The origins of graphic design can be traced all the way back to the genesis of human existence. From archaic cave paintings and ancient Roman graphics to manuscripts of the Middle Ages, Babylonian clay brick inscriptions and Egyptian hieroglyphics. It’s not a new profession, but the advent of computerised software did change the playing field for modern graphic design.
We caught up with Matthew Marais, founder and Creative Director of Inline Studio – a full-service graphic design, multimedia and web design agency based in East London. Matthew matriculated from Selborne College in 1994 and was accepted to attend Rhodes University in Grahamstown to pursue a Bachelors of Fine Art. After completing his first year at Rhodes, he realised that a career as an artist was not his calling, so he enrolled at East London Technikon for a diploma in graphic design through Port Elizabeth Technikon.
“In 2000 I packed my bags and moved to London. After a few years of working and travelling abroad I returned to SA and decided to spend a year studying the emerging field of web design. In 2003 I started my first web design business and in 2007 I launched Inline Studio…”
Hello Matthew! What exactly do you do? What are your key responsibilities as Creative Director of Inline Studio?
As the owner and only designer for many years, my responsibilities included, sourcing clients, client meetings, administration and all the web and graphic design work. Now as the Creative Director I am still involved with the client side of the business, but oversee a lot of the design work being produced.
Describe a typical day of work for you.
Email is the main source of client communication, so first thing is always to check emails. I then need to prioritise the work for the day and manage any continuing work or campaigns that we are still currently busy with. Some days include leaving the office to meet with clients to discuss their work or potential work. I need to monitor any work being produced and keep the design flow moving. My head designer, Julia Pols came on board at the beginning of this year and manages most of the client design work, while I still head up all the web site development.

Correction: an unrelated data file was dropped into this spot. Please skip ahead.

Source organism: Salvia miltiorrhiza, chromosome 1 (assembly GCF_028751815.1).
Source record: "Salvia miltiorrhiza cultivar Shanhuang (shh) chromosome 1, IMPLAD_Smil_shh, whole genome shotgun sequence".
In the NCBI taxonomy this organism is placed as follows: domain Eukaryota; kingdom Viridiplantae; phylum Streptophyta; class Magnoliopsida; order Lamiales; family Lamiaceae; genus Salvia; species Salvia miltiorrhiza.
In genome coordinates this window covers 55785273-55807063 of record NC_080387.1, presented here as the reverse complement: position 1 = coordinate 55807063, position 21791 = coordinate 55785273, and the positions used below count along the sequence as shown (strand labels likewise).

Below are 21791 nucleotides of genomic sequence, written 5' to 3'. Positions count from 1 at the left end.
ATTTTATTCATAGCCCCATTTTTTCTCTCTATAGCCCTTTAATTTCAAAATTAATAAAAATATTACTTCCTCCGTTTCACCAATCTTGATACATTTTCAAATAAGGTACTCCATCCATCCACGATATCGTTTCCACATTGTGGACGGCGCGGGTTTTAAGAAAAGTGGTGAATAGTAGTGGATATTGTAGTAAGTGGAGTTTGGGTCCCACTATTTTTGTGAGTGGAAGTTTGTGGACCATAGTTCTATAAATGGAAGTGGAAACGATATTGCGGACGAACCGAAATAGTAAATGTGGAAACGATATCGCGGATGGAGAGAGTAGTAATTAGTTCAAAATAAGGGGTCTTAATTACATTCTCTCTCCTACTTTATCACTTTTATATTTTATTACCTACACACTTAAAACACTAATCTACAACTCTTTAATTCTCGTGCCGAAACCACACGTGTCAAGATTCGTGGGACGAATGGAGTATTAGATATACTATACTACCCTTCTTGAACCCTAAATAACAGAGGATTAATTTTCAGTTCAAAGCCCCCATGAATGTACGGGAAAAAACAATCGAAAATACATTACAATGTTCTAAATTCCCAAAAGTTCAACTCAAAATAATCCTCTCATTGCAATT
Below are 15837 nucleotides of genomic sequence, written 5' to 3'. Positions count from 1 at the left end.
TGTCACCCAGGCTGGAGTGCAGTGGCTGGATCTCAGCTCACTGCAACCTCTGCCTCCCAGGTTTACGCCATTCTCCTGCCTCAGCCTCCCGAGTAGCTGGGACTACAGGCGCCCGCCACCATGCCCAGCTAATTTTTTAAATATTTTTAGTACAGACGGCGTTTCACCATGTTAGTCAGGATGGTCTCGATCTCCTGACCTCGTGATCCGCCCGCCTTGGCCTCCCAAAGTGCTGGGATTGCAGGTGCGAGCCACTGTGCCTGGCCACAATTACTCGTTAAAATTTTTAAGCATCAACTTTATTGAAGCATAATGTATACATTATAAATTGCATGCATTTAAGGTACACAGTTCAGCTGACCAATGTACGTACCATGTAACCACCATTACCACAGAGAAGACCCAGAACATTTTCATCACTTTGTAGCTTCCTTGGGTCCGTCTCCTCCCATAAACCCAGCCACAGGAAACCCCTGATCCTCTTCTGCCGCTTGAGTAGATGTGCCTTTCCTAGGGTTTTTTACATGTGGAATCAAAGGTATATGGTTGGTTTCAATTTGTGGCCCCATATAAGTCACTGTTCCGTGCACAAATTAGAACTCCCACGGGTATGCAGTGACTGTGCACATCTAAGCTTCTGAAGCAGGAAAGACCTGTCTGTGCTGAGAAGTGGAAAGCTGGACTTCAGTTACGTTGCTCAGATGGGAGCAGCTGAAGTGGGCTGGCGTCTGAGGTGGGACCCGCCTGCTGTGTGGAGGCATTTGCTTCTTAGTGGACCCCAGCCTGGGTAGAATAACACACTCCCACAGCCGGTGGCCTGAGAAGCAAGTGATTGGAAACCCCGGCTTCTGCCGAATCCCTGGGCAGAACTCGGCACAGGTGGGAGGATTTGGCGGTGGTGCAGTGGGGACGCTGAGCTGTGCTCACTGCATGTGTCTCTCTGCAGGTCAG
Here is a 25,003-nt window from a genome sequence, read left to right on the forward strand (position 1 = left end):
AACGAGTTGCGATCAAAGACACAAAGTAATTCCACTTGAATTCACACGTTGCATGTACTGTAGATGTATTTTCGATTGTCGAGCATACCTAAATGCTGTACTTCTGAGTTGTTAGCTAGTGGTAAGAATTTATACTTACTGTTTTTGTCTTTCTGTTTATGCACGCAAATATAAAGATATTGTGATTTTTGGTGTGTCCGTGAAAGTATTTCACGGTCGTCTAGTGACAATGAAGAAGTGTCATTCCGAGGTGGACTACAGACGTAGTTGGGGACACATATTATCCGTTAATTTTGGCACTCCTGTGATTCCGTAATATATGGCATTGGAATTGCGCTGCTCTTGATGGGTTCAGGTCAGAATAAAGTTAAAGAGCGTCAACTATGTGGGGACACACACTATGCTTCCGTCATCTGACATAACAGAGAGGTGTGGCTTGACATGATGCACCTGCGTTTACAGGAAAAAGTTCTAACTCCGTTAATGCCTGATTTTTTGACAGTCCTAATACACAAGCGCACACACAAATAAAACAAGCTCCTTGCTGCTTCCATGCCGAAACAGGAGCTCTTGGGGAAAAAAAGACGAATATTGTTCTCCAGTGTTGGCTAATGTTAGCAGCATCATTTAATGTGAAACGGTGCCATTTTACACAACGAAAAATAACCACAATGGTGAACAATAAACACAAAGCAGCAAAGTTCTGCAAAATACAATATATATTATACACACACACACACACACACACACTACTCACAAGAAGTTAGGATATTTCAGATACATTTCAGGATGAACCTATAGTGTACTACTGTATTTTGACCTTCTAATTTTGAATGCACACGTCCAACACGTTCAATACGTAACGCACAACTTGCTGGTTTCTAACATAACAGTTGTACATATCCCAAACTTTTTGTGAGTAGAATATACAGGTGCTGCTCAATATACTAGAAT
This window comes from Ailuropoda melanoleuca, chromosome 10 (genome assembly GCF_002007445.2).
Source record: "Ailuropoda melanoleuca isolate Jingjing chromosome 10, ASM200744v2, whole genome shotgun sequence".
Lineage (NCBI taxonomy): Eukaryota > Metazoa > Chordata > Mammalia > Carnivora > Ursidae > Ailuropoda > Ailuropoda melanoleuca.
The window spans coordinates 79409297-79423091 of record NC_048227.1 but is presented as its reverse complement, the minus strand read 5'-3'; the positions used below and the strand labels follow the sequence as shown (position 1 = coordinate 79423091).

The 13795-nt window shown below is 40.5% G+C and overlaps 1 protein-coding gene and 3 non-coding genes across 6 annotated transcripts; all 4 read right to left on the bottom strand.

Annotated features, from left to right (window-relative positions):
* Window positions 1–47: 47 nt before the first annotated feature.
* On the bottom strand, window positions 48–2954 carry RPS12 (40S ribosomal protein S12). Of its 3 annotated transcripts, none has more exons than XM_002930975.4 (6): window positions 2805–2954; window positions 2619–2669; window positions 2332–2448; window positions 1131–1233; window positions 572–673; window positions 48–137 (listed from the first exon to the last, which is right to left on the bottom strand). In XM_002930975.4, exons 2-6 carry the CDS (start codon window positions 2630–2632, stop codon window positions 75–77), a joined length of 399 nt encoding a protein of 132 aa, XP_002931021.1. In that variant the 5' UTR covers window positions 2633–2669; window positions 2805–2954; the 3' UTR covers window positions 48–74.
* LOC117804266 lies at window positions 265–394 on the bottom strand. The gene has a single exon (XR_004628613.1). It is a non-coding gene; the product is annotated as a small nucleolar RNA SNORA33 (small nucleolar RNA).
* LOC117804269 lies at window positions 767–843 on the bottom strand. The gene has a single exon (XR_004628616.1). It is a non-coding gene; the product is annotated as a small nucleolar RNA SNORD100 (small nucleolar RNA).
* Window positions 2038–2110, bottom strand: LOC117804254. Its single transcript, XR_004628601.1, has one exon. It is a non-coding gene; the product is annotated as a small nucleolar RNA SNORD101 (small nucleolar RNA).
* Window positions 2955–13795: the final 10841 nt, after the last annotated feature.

What are the tools of the trade (e.g. software) that you use the most?
We rely entirely on Adobe Creative Cloud. Photoshop, Illustrator, In Design, Dreamweaver, Animate and After Effects are the most commonly used programs for us. They handle design work from standard print media to websites, animation and motion graphics.
You’ve also been lecturing for 15 years at institutions like Damelin East London, CCS IT and ELMI College. How do you fit that into your schedule?
In the early years it involved very late nights and working weekends to keep up with my client work. Now that the business has grown and Julia has come on board, I have been able to get both jobs done mostly during normal working hours. The lecturing does vary in times, so some days I spend six hours in the classroom, while on others its only two.
What do you think are some common myths about your profession?
That we just make pretty pictures…
What are the most rewarding aspects of your job?
Getting to understand a client and their design needs, often only through a few conversations, then formulating a plan of action and delivering the finished products. When the client reports back that the campaign, website or even a simple logo or business card is exactly what they were looking for, and has helped them achieved the initial results they were looking for. That’s the satisfaction.
Also, as a man with a family, getting paid at the end of every month also feels good. LOL!
What are the greatest work-related stresses, what keeps you up at night?
Deadline, deadlines, deadlines. Clients need their work completed in order to fit in with their marketing and promotional strategies, so the deadlines cannot be compromised. We generally avoid any issues through time management and constant and clear communication at all times.
What would you say are the best ways for a young designer to get his/her foot in the door?
This is a skills-based industry, so getting the right skills is imperative. Education in a skills-based environment is essential to become a designer. Also having an open mind, willingness to learn and to take feedback is very important.
Any other advice you can give to prospective students thinking about an education and career in graphic design?
Be prepared to put in a lot of work, long hours and difficult clients at times. But as a whole, if you are creative and have a passion for communicating visually, this is an amazing profession.
It is also getting more in demand as the world moves further and further into the digital media realm. Everything around us has been designed by someone somewhere, and graphic and new media designers are going to be at the forefront of designing the interfaces and digital media of the future.